This new site wants to help connect survivors of work-related sexual misconduct

In offices with no celebrity power or media attention, connecting with survivors who have faced the same harasser or assailant can be difficult.  

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Harvey Weinstein. Larry Nassar. Bill Cosby.

Three of the most high-profile sexual misconduct cases from the #MeToo era share a commonality: For each perpetrator — whether alleged or convicted — there were dozens of survivors who came forward to tell their stories. On magazine covers, survivors appeared together, stacked one on top of the other to show their mass.  The sheer volume of people who were affected overwhelmed readers as they parsed through information about men who had dominated their fields and wielded power over the women who looked up to them.

It may seem as though the #MeToo movement was as quick and forceful as an avalanche, but a closer read shows that it sometimes took decades for these women to find each other as their antagonists went unchecked. And in office buildings with no celebrity power or media attention, connecting with survivors who have faced the same harasser or assailant can be difficult.

But a new website is trying to change that. ImWithThem.org, from sexual misconduct prevention nonprofit I’m With Them, is a resource for people who have experienced work-related sexual harassment or assault and suspect their perpetrator may be a serial offender. It’s a platform to connect victims of the same bad actor to one another, but only after a number of reports have been received (its developers are still deciding what that number is, though they’re more inclined toward groups than pairs).

“When you put them together, they create a pattern of behavior that represents pervasiveness, and I think that’s something that we really haven’t had,” said Laurie Girand, I’m With Them’s president.

The site is not for everyone — a fact that is explicit in its text. “Because the User is our priority, if the ‘outing’ of their experience or their association with the perpetrator would make the User uncomfortable, they should not use I’m With Them,” it says. Though it’s confidential and relatively private, the platform is not intended as a tool to anonymously report; for those who are more inclined toward that form of action, I’m With Them’s resource page has information about a hotline.

But for survivors who want to share their stories and believe in the power of numbers, I’m With Them provides a network for people to make that connection.

“I believe there’s a set of victims that are upset — and rightfully upset — and believe that this person should be stopped. And that set of people will be the people who tend to come forward,” said Girand.

How it works

The process to register at I’m With Them is simple, yet comprehensive. An individual who chooses to register is redirected to a form, where they fill in personal information such as name, address, and the last four digits of their social security number. With this data, I’m With Them authenticates the user’s profile through BlockScore, an identity verification API. The protection is intended to keep out those who might use fake email addresses or pseudonyms.

Once a user is authenticated, they complete a series of identifying questions, including information about their perpetrator – name, phone numbers, license plate, social media accounts, and other potential indicators. Users are asked about their relationship to the alleged offender, as well as the incidents that occurred between them.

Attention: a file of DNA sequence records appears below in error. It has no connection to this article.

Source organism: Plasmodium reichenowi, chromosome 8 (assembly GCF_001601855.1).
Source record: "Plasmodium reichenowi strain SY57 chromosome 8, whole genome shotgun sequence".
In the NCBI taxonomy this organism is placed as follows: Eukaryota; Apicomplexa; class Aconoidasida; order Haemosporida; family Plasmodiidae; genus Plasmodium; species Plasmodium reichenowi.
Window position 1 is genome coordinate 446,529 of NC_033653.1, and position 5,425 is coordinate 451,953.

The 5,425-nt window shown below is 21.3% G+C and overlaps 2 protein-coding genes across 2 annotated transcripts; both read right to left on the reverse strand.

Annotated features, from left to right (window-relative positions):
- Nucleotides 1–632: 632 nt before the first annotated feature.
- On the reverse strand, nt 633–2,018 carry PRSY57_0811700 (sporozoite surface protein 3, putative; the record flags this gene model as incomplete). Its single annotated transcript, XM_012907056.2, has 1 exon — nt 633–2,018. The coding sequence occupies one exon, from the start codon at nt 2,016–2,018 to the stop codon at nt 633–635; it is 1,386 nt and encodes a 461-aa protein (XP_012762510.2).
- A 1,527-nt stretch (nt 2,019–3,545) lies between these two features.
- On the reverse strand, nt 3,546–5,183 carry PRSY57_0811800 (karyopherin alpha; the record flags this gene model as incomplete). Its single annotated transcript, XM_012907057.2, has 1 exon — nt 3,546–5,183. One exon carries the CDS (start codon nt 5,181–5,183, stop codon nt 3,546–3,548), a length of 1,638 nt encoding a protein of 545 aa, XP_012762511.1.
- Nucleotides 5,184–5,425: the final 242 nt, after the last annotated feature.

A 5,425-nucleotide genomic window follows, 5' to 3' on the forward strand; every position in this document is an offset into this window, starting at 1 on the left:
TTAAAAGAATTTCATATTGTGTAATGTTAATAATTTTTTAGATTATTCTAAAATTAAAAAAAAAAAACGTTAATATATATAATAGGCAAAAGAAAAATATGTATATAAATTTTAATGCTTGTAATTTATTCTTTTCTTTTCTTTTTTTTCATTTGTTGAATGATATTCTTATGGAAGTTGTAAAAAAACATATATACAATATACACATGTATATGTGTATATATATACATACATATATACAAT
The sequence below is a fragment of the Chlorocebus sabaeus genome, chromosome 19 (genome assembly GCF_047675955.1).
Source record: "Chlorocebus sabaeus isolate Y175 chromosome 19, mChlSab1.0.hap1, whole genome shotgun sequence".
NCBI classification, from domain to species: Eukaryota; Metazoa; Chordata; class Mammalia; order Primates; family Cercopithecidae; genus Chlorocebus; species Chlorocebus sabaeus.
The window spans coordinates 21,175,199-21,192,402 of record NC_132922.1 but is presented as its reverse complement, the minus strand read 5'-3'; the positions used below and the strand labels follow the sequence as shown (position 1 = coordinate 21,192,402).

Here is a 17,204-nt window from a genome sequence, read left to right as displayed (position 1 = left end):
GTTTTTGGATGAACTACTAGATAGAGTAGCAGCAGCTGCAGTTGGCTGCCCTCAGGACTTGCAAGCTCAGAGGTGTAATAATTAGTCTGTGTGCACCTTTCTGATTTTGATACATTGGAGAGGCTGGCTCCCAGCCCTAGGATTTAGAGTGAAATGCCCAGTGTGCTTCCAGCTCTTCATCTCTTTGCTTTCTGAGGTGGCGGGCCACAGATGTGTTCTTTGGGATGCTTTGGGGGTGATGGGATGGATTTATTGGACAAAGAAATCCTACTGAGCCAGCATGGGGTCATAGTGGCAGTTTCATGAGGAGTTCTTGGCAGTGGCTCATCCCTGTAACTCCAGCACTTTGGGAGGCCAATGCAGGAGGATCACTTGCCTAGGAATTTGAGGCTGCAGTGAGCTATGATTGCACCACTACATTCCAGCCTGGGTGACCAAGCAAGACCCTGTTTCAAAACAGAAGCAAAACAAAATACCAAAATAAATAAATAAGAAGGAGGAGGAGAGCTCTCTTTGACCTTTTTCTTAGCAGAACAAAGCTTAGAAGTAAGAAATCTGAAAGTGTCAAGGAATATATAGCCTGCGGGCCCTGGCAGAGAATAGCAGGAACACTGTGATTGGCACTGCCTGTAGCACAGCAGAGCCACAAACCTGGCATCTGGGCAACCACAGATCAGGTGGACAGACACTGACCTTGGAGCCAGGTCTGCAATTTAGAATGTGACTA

After that, users have to wait. They may get a quick response, but it could also take months or years to find a match. In some instances, nothing may happen. Outcomes depend on who registers for the platform, among other case-related variables.

If a group does form a match, they will be sent each other’s names and contact information with details on how to safely proceed. But their stories will not be shared. Survivors have agency to decide whether they want to tell those peers what happened to them, and they can make that decision on their own terms if they decide to move forward.

Who will use it?

Girand said there are groups of survivors who will not necessarily be attracted to her platform — people who are still traumatized by the experience may feel as though they aren’t ready for the exposure, and on the other end of the spectrum, some workers may dismiss the harassment they experienced as an awkward exchange instead of full-fledged misconduct. But she’s banking on the fact that the majority of people feel differently, and I’m With Them is for that critical mass who believe they were put in an uncomfortable position and now want justice.

The site is also a resource for victims who feel vulnerable and don’t know where to turn. For example, Girand said, interviewees or vendors who face harassment are not always empowered to report their harassers. They might fear losing business or their job, or they might not even know who to contact. I’m With Them provides one vehicle through which survivors in more precarious situations may be able to access what they need to feel they can speak out against their offender.

I’m With Them also has the potential to serve an institutional purpose. Girand said she could foresee anonymizing data and working with companies to identify problem areas within their ranks. She could not point to a particular employee, but she would be able to indicate that an entire department could use more training or attention.

The platform went live on Jan. 23, and Girand said she expects anywhere from tens of thousands to millions of records filtering through her site.

Alexandra Villarreal|is a reporter for Ladders and can be reached at avillarreal@theladders.com.